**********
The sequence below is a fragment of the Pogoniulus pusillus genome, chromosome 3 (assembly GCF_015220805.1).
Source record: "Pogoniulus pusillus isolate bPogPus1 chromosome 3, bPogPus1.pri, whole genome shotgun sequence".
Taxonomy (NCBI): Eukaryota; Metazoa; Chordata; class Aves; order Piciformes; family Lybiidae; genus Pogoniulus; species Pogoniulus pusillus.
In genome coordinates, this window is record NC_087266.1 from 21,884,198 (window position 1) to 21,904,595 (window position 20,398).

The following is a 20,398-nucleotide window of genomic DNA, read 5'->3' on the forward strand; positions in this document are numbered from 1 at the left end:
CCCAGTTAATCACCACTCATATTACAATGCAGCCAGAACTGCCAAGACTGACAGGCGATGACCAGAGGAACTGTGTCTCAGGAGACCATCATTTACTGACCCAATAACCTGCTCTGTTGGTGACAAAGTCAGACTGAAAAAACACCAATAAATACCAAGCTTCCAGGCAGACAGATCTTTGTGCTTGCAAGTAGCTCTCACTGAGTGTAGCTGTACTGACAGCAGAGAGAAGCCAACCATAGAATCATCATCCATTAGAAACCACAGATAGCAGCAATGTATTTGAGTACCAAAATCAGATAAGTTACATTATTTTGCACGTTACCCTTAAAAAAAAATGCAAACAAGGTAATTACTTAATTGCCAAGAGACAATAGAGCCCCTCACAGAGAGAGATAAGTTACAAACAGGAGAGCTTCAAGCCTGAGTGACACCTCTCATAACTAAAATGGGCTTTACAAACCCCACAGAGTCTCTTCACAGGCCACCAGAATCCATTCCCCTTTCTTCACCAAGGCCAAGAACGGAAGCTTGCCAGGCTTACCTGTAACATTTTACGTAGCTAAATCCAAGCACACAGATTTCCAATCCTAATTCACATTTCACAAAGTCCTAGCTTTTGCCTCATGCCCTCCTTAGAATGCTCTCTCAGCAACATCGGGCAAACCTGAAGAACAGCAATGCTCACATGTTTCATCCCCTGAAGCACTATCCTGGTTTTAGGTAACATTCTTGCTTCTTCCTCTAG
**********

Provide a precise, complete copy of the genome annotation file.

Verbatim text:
The sequence below is a fragment of the Pogoniulus pusillus genome, chromosome 3 (assembly GCF_015220805.1).
Source record: "Pogoniulus pusillus isolate bPogPus1 chromosome 3, bPogPus1.pri, whole genome shotgun sequence".
Taxonomy (NCBI): Eukaryota; Metazoa; Chordata; class Aves; order Piciformes; family Lybiidae; genus Pogoniulus; species Pogoniulus pusillus.
In genome coordinates, this window is record NC_087266.1 from 21,884,198 (window position 1) to 21,904,595 (window position 20,398).

The following is a 20,398-nucleotide window of genomic DNA, read 5'->3' on the forward strand; positions in this document are numbered from 1 at the left end:
CCCAGTTAATCACCACTCATATTACAATGCAGCCAGAACTGCCAAGACTGACAGGCGATGACCAGAGGAACTGTGTCTCAGGAGACCATCATTTACTGACCCAATAACCTGCTCTGTTGGTGACAAAGTCAGACTGAAAAAACACCAATAAATACCAAGCTTCCAGGCAGACAGATCTTTGTGCTTGCAAGTAGCTCTCACTGAGTGTAGCTGTACTGACAGCAGAGAGAAGCCAACCATAGAATCATCATCCATTAGAAACCACAGATAGCAGCAATGTATTTGAGTACCAAAATCAGATAAGTTACATTATTTTGCACGTTACCCTTAAAAAAAAATGCAAACAAGGTAATTACTTAATTGCCAAGAGACAATAGAGCCCCTCACAGAGAGAGATAAGTTACAAACAGGAGAGCTTCAAGCCTGAGTGACACCTCTCATAACTAAAATGGGCTTTACAAACCCCACAGAGTCTCTTCACAGGCCACCAGAATCCATTCCCCTTTCTTCACCAAGGCCAAGAACGGAAGCTTGCCAGGCTTACCTGTAACATTTTACGTAGCTAAATCCAAGCACACAGATTTCCAATCCTAATTCACATTTCACAAAGTCCTAGCTTTTGCCTCATGCCCTCCTTAGAATGCTCTCTCAGCAACATCGGGCAAACCTGAAGAACAGCAATGCTCACATGTTTCATCCCCTGAAGCACTATCCTGGTTTTAGGTAACATTCTTGCTTCTTCCTCTAG